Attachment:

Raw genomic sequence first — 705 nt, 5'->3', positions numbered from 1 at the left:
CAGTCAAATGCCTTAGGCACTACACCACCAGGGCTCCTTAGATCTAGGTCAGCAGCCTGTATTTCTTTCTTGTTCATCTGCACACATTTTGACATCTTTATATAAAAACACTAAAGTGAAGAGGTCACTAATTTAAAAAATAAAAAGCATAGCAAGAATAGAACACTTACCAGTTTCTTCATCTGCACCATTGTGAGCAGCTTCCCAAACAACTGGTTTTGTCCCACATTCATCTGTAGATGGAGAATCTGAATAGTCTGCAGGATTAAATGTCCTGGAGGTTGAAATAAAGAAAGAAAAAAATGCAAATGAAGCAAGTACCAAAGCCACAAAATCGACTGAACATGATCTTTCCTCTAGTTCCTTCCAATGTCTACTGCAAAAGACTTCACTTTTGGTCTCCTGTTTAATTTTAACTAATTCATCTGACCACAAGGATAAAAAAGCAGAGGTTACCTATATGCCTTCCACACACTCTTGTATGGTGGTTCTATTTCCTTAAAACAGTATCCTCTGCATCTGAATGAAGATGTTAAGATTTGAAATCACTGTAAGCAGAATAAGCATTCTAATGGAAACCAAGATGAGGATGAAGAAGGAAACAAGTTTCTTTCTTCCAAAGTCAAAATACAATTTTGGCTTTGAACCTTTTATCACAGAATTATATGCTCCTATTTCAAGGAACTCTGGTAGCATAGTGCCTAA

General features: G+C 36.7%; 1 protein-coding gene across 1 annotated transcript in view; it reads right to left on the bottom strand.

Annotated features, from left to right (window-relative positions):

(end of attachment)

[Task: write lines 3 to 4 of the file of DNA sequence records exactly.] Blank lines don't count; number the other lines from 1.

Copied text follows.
General features: G+C 36.7%; 1 protein-coding gene across 1 annotated transcript in view; it reads right to left on the bottom strand.

Annotated features, from left to right (window-relative positions):